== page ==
New Study Finds Disparity in Student Loan Debt Between Blacks and Whites Affected By Family Background and Parental Wealth


March 8, 2016 

Black young adults not only have substantially more student loan debt than their white counterparts (68.2 percent more) but are not nearly as protected by their parents’ wealth as their white counterparts, according to a study recently published in Race and Social Problems.

While other studies have examined the racial disparity in student loan debt, this study asks how this disparity is created, focusing on racial disparities in parental wealth, differences in the types of college attended, and the ability of young adults to pay down that debt when they leave college and enter the workforce. Using data from the National Longitudinal Study of Youth 1997, the study examines a sample of approximately 9,000 young men and women, who were interviewed annually from 1997 to 2011.

Consistent with prior research, the study found that black young adults have more student loan debt than their white counterparts. The study demonstrates how differences in wealth, family background, postsecondary educational differences and parental contributions to college, may explain this disparity in student loan debt between blacks and whites. One of the reasons that black young adults may be more indebted than their white counterparts is that they tend to be more apt to attend a high-cost for-profit university or other institutions offering less financial aid relative to the sticker price than their white counterparts. While these institutional factors played a role in the racial gap in debt, the study showed that racial differences in parental wealth played an important part.

Average parental net worth was nearly four times higher for whites ($174,841) than for blacks ($48,494); differences were even more extreme for median net worth ($101,376 vs. $9,497). Differences in wealth between white and black parents could be observed across all types of wealth holdings, especially in financial assets, home equity, retirement accounts and college savings account holdings.

The authors showed that a $10,000 increase in parental net worth is associated with a 12 percent decline in student loan debt, which explained part of the racial gap in debt. However, when they dug deeper into this finding, they found that while wealth buffers debt among white youth, this is not the case for black youth. In fact, the racial disparity in student loan debt is highest among those who come from the wealthiest families. That is, young adults from wealthy white families hold significantly less debt than their less affluent counterparts. In black families, not only is debt higher, but there is no difference between wealthy black families and less affluent black families.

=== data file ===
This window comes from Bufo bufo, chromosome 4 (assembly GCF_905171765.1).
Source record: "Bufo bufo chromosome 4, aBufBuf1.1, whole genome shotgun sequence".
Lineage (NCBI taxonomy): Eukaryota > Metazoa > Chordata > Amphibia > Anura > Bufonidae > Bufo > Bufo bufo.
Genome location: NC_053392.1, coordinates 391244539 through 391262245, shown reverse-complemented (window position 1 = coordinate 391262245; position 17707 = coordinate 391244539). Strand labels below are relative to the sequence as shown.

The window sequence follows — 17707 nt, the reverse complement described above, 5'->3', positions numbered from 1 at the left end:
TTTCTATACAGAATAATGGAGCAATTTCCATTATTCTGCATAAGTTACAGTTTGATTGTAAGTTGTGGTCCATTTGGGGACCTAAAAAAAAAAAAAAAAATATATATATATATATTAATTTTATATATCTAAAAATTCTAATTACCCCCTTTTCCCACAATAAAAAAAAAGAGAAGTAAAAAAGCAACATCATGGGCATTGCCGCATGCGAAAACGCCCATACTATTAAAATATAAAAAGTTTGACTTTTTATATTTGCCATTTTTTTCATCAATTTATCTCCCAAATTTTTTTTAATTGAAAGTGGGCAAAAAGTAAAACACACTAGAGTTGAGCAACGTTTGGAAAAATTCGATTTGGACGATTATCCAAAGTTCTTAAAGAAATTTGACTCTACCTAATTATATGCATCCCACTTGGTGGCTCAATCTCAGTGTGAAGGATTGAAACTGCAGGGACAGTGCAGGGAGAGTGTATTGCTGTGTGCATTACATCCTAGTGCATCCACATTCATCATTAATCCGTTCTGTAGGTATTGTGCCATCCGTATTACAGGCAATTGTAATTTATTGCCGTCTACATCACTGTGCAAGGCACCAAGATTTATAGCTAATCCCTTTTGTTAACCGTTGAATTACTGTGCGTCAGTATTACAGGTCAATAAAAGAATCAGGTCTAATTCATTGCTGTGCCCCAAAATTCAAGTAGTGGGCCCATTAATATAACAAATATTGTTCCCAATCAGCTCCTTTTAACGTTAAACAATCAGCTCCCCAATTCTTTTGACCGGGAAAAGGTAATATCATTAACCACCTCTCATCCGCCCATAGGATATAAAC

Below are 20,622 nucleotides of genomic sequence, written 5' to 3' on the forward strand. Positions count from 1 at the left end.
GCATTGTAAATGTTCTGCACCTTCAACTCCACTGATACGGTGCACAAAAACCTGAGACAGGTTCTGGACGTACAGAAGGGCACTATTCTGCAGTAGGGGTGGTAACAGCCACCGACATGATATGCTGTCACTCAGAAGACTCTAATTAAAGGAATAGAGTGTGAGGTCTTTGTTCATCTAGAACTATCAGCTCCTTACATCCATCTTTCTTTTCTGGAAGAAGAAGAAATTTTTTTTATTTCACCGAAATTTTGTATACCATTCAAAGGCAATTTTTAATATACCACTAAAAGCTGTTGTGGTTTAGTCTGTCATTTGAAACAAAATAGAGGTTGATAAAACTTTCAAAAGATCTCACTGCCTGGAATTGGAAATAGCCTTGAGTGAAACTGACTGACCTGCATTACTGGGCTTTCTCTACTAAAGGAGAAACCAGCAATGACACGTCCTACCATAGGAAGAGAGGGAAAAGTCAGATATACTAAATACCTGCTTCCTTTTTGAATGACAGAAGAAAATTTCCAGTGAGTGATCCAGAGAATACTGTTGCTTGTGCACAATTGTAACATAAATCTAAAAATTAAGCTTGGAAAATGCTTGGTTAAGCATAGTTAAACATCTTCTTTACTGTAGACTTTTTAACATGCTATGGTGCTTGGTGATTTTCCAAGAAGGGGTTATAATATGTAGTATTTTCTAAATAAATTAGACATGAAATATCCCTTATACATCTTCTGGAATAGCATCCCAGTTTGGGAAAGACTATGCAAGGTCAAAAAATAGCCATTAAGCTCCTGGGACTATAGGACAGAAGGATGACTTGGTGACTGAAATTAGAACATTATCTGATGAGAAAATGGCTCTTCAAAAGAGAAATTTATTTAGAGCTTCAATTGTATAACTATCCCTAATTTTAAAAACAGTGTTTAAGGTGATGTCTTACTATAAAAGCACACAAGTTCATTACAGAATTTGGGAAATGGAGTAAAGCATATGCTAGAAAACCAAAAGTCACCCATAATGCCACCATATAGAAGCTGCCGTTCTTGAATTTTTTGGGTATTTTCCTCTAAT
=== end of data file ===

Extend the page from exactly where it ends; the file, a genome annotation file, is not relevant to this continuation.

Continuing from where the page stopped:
The authors suggest that wealthy black parents are less able to transfer wealth to their kids than their white counterparts, perhaps, due in part to having fewer liquid assets such as stocks, bonds and savings, which can be passed down more easily to the next generation. Wealthy black parents also have substantially less home equity and only one-half the financial assets of their white counterparts. Transferable wealth or the lack thereof, may help explain why the study found that white parents contributed $12,000 over the course of a college career, whereas, black parents contributed only $4,200.

Young adults’ net worth also serves as a factor in the racial disparity in student loan debt. A $10,000 increase in young adult net worth is associated with 7.6 percent less student loan debt. Those with high net worth may have benefited from transfers of wealth from their parent(s) and/or across generations and subsequently, may be in a better position to pay down their student loans quicker.

“Our results highlight not only how racial wealth inequalities are created, but also how they are compounded intergenerationally,” said study co-author Fenaba R. Addo, assistant professor of consumer science at University of Wisconsin-Madison.

“In recent decades, sociologists have been concerned about the fragility of the black middle class. That is, not only is it harder for blacks to become middle class, but blacks are also at a greater risk of falling out of the middle class than whites. Our findings suggest that rising student loan debt may serve to make the black middle class more fragile, because the latest generation of black young adults are more burdened with debt while also getting fewer payoffs to college. In a society where a college degree is increasingly necessary to enter the middle class, and yet college costs have risen dramatically, black students take on a great deal more risk, and seem to experience fewer rewards than whites,” said study co-author Jason N. Houle, assistant professor of sociology at Dartmouth.

As the costs of college in the U.S. continue to rise, the disproportionate level of student loan debt among black young adults is cause for concern, as high student loan debt loads may exacerbate racial disparities in college dropout and completion rates, and may also have broader implications across the life course, including young people’s ability to attain other conventional markers of adulthood (such as marriage and becoming a parent).

Fenaba R. Addo, assistant professor of consumer science at the University of Wisconsin-Madison ( and Jason N. Houle, assistant professor of sociology at Dartmouth (, served as co-authors of the study and are available for comment. Daniel Simon, a graduate student of sociology at the University of Colorado at Boulder, also served as one of the co-authors.


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